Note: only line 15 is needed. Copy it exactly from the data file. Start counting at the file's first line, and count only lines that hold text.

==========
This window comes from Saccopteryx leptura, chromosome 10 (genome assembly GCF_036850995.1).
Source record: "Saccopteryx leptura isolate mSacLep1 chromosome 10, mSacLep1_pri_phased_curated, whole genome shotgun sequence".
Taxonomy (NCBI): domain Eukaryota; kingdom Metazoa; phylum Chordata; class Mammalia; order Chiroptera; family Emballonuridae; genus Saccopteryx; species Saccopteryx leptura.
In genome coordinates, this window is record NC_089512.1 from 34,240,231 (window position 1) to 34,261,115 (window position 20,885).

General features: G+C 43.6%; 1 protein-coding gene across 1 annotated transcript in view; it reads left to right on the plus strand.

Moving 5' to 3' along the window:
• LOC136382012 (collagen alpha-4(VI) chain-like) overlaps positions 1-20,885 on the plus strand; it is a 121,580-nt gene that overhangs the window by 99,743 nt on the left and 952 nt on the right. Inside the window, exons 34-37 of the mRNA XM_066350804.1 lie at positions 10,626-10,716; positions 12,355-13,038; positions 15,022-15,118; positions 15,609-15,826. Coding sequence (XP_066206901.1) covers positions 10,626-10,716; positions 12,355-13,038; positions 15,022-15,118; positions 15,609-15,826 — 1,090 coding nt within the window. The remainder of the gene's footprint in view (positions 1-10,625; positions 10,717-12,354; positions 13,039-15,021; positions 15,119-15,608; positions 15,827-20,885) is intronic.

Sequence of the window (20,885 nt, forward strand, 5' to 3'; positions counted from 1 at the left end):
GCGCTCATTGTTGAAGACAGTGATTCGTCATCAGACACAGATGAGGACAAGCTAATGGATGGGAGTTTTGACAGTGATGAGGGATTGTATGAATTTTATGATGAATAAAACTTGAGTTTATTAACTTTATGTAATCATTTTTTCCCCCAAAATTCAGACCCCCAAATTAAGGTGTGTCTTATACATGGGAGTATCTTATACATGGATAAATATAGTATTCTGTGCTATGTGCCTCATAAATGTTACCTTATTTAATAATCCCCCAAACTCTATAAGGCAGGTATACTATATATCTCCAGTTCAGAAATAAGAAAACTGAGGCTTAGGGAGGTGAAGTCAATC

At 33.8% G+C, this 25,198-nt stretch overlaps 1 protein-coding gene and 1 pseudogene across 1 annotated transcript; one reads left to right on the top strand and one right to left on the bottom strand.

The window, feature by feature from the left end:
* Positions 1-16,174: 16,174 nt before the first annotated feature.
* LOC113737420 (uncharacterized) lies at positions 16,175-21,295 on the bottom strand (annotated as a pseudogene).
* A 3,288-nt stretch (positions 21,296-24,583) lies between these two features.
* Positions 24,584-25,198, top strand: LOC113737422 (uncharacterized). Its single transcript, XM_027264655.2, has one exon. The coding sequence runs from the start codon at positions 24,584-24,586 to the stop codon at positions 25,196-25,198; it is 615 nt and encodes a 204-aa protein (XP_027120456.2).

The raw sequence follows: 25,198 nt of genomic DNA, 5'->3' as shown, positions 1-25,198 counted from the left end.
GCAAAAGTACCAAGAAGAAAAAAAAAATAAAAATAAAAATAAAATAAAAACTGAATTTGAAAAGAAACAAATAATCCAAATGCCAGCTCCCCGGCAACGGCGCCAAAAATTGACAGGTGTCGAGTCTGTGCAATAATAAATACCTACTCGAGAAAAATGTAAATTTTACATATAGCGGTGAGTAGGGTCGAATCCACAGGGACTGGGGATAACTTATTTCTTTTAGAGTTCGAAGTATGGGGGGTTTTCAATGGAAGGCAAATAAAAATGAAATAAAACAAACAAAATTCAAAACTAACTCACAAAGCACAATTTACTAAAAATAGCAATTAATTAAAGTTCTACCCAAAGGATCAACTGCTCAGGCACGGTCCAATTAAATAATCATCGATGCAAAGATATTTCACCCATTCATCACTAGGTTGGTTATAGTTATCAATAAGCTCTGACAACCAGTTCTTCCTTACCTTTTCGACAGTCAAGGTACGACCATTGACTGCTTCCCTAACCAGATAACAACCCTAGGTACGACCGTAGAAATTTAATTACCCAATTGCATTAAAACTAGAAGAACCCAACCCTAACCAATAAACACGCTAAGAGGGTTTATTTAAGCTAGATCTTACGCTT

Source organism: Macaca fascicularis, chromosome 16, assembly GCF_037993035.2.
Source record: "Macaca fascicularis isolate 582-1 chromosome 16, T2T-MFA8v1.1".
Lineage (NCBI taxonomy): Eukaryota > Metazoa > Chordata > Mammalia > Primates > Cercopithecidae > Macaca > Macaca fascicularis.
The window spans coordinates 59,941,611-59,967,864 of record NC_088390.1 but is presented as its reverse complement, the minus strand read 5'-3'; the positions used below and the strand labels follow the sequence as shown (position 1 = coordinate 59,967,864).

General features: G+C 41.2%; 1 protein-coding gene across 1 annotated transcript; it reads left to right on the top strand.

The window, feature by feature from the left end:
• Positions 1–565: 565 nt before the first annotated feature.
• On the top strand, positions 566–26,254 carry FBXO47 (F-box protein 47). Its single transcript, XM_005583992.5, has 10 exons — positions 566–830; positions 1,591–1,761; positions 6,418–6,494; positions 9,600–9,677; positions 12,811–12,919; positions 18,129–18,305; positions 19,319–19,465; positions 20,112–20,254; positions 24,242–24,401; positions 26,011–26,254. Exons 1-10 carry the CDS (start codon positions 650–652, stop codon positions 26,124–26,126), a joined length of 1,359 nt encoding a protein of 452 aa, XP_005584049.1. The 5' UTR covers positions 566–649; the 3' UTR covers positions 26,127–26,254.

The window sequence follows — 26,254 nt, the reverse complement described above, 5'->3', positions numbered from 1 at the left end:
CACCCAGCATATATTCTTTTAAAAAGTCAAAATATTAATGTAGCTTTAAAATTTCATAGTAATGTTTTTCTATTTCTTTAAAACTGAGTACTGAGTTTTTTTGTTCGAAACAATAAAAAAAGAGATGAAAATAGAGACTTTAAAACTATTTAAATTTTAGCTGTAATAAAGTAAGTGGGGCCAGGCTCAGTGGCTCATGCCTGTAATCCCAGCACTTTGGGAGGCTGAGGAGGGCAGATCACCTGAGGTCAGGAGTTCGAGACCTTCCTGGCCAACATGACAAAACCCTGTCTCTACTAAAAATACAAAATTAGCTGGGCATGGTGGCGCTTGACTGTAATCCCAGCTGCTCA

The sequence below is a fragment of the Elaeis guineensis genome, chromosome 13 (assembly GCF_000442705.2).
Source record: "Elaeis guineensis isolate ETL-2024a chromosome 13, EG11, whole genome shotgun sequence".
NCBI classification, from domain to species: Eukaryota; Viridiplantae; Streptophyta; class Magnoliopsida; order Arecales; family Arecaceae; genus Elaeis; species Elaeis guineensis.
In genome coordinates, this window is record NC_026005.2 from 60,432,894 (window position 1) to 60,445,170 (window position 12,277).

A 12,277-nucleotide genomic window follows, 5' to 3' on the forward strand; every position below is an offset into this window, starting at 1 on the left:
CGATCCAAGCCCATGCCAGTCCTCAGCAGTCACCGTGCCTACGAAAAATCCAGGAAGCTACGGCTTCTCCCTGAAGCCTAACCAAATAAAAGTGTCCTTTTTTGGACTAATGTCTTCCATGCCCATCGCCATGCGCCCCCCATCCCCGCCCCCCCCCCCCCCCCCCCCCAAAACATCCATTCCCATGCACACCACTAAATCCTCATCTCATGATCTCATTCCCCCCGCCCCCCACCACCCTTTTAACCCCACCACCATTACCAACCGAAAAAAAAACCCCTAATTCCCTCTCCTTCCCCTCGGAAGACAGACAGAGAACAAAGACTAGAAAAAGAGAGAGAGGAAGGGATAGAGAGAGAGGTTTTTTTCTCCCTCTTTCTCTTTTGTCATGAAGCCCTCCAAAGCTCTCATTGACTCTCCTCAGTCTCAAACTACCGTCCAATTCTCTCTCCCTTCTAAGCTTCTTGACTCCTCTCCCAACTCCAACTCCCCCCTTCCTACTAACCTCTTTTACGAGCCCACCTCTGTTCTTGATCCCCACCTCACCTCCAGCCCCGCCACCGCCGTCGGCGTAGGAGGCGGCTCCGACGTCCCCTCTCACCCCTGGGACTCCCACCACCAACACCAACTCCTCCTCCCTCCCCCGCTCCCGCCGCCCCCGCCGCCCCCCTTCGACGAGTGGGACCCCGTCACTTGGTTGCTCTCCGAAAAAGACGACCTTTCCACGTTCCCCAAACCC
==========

* Positions 24,584-25,198, top strand: LOC113737422 (uncharacterized). Its single transcript, XM_027264655.2, has one exon. The coding sequence runs from the start codon at positions 24,584-24,586 to the stop codon at positions 25,196-25,198; it is 615 nt and encodes a 204-aa protein (XP_027120456.2).